The DIL’s 3-year investment in community history and archiving in Gastonia turned out to be one of the most ambitious public humanities project undertaken by any unit at the university. Its success helped to spur the creation in 2016 of the Community Histories Workshop (CHW) in the summer of 2016. It also brought the new unit to the attention of Capitol Broadcasting (CBC) which was undertaking the preservation and repurposing of Rocky Mount Mills (RMM) in Rocky Mount, NC., the oldest surviving cotton mill in the state. Through its development of the multi-award winning American Tobacco Campus in Durham, NC, Capitol Broadcasting had earned the reputation as one of the most innovative adaptive reuse developers in the region. Plans called for the RMM site to be redeveloped into a mixed-use space – offices, apartments, restaurants, and a craft brewing incubator. CBC had also purchased the small mill village and were in the process of renovating the surviving mill houses for residential rental.
Project manager Evan Covington-Chavez invited me to visit the site. As she noted at an adaptive reuse charrette the CHW organized on June 11, 2019, Evan’s nonprofit background at Durham’s Self-Help Credit Union informed her approach to the redevelopment project. In her eyes, the mill’s success should be gauged not merely on economic terms but also by its social impact on the community. As a result, she sought CHW’s expertise to highlight the human elements of the mill site. Learning from CBC’s experience with the American Tobacco Campus , she and her colleagues at CBC thought it was important for the renovated Rocky Mount Mills to keep alive the stories of the people who worked at the mill and lived in its mill village—as well as those in the African American community who were excluded from both.
She shared with Elijah Gaddis and me plans for an event in October 2016 on the occasion of the twentieth anniversary of the closing of the mill to recognize families in the Rocky Mount area whose members worked at the mill prior to its closing in 1996. Elijah and I proposed setting up oral history interview stations around the mill campus (the mill building itself did not reopen until 2018). We called the project “Closing Stories.”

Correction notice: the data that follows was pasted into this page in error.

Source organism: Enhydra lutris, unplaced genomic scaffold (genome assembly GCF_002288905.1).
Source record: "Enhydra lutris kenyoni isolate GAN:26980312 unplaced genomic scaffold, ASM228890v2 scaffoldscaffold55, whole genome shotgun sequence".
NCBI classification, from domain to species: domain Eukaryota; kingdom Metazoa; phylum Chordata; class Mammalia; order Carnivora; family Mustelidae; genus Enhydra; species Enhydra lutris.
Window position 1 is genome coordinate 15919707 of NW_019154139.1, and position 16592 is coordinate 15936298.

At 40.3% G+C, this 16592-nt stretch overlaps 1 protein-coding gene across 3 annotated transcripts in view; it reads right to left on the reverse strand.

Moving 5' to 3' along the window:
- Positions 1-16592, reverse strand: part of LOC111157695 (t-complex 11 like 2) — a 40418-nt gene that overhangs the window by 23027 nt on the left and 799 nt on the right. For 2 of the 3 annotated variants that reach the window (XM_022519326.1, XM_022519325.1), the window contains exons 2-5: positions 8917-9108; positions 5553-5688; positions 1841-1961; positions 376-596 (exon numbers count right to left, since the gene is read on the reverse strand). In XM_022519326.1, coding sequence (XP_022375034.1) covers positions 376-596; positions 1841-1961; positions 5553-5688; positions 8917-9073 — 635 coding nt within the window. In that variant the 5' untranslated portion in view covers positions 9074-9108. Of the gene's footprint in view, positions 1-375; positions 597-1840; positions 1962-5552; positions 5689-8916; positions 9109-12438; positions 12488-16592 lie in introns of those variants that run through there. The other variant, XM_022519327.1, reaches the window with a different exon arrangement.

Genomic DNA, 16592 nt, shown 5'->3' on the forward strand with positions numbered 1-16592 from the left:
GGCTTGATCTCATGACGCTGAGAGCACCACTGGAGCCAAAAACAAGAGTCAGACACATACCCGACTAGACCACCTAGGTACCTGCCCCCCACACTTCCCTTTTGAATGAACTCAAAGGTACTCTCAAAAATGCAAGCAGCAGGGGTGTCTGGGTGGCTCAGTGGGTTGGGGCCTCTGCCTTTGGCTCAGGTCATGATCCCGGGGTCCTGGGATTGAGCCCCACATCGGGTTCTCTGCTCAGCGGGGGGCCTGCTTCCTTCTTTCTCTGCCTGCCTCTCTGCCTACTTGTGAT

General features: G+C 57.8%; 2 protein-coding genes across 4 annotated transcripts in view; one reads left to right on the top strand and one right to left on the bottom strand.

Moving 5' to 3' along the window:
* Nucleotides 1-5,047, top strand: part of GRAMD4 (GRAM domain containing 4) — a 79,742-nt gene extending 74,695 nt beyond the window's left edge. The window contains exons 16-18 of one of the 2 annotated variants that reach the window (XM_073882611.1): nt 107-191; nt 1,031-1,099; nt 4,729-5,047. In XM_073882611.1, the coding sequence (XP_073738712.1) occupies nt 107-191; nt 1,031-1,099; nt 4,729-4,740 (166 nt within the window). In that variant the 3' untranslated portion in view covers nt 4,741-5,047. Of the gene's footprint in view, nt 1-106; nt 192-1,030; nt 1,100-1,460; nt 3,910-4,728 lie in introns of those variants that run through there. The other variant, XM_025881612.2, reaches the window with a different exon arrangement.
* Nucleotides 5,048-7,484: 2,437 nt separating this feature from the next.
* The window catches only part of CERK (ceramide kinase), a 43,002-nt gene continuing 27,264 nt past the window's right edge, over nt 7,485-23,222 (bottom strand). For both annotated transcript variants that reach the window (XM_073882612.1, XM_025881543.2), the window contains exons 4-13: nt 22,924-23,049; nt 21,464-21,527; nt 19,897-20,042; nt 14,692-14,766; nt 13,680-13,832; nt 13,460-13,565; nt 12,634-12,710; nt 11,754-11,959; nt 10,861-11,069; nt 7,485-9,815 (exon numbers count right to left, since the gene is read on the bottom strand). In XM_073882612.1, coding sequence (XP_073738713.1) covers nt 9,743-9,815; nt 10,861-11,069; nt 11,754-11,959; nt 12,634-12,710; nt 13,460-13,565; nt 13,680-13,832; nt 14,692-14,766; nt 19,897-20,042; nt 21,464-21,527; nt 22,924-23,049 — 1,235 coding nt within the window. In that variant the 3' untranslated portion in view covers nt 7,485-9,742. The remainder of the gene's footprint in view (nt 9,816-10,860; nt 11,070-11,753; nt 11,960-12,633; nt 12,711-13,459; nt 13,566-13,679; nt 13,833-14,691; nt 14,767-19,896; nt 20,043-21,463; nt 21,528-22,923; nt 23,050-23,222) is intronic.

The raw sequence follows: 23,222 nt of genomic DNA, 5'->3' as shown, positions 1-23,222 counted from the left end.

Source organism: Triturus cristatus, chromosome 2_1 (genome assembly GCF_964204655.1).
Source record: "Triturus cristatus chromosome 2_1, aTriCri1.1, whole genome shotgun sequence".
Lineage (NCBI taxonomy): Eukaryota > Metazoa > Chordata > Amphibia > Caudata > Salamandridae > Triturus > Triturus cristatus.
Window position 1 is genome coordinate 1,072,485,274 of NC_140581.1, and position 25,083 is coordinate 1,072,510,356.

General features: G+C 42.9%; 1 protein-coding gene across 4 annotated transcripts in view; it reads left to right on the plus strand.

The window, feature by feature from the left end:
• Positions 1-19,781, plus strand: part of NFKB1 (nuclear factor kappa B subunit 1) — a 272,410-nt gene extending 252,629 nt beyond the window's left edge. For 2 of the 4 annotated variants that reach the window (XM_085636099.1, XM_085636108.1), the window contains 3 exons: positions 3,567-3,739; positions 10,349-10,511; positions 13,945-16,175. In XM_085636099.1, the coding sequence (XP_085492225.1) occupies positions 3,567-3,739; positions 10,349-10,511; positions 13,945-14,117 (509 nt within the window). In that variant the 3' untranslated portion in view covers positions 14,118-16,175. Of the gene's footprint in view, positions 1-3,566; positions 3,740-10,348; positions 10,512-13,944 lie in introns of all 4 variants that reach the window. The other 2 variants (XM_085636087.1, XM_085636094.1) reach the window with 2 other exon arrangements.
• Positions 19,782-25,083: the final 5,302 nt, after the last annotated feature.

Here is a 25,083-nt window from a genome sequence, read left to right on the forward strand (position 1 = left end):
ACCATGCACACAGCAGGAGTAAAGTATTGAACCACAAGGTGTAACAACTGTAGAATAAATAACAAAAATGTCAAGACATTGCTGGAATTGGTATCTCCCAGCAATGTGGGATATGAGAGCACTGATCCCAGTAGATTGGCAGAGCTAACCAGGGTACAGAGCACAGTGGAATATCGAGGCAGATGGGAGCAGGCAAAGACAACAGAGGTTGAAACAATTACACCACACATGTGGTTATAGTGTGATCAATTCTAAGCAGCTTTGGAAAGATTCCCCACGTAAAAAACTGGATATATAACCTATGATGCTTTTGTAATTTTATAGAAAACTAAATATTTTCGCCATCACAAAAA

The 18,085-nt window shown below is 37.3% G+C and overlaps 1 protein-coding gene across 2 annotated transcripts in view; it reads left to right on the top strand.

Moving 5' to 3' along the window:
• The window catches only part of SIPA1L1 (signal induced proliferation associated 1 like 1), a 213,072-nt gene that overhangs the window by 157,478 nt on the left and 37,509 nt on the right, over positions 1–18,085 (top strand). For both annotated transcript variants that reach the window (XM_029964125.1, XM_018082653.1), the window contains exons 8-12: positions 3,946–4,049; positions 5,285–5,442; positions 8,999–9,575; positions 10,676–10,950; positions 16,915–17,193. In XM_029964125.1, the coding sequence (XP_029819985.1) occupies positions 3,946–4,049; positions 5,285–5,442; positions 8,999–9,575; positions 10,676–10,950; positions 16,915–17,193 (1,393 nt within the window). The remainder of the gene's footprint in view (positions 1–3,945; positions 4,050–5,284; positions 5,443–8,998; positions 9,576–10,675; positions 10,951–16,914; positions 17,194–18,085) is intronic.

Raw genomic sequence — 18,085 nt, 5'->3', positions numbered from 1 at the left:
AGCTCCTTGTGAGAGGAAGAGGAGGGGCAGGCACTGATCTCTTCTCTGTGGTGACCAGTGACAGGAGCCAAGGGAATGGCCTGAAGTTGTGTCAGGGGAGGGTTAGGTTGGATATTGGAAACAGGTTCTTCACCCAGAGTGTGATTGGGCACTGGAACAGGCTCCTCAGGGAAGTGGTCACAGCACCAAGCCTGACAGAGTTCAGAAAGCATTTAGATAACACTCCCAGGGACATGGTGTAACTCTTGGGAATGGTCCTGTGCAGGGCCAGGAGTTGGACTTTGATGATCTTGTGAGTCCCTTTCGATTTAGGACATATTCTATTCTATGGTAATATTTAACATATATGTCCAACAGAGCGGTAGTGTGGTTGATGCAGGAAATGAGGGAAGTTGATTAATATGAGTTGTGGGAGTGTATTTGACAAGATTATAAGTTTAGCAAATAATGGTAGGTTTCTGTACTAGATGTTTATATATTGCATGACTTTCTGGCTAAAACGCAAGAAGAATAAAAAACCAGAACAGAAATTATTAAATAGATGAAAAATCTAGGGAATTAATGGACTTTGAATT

To us, working with CBC and RMM represented an opportunity to apply what we had learned through the Loray project to another mill-based adaptive reuse initiative, but one with a different historical dynamic. RMM opened in 1818 as a water-powered mill on the Tar River, some one hundred miles east of Chapel Hill. Slaves built the original mill dam and provided the labor to operate the mill through the 1840s. It had been owned for most of its 200-year history by the Battle family, whose history was intertwined with that of UNC and whose papers were held by the Southern Historical Collection. It was also a chance to work with another far-sighted and risk-taking developer.
In preparation for the interviews, we met with John Mebane, the last president of the mill (and member of the Battle family), who oversaw its closure in 1996. From him they learned that for most of its post-Civil War history, the mill’s workforce was overwhelmingly white—the only African Americans employed were male workers on the loading dock. As we learned from our research on the Loray project, this was typical of Southern cotton mills. What we learned from John Mebane, however, was that workplace demographics changed dramatically in the 1960s as a result of the passage of the Civil Rights Act. By the 1980s, African Americans represented nearly 80% of the total workforce. This information prompted a revision of plans to recruit subjects for oral history interviews to reflect the African American experience as workers at the mill, particularly during the first decade of racial integration. With funding from CBC over the 2016-17 academic year, we built on the interviews conducted for “Closing Stories” to collect, transcribe, and curate 23 short-form oral history interviews, contributed by White and Black former Rocky Mount Mills employees and their families.
We also piloted a “history harvest” in cooperation with the local public library in Rocky Mount (Braswell Memorial Library). Community members were invited to bring family memorabilia: photographs, letters, and even home movies to the library’s event space. There CHW research fellows hosted scanning stations where this material was digitized. The original material was returned to the families along with a digital copy. Families were also asked to allow their memorabilia to be added to a digital archive, again with the assistance of the North Carolina Digital Heritage Center.
Rocky Mount Mills: From Adaptive Reuse to Public Engagement
Within a few months of the CHW’s establishment in the summer of 2016, we received news of a grant program of the National Historical Publications and Records Commission that, we thought, aligned with the CHW’s goals and would provide us with an opportunity to build on the work we had done with the Loray project.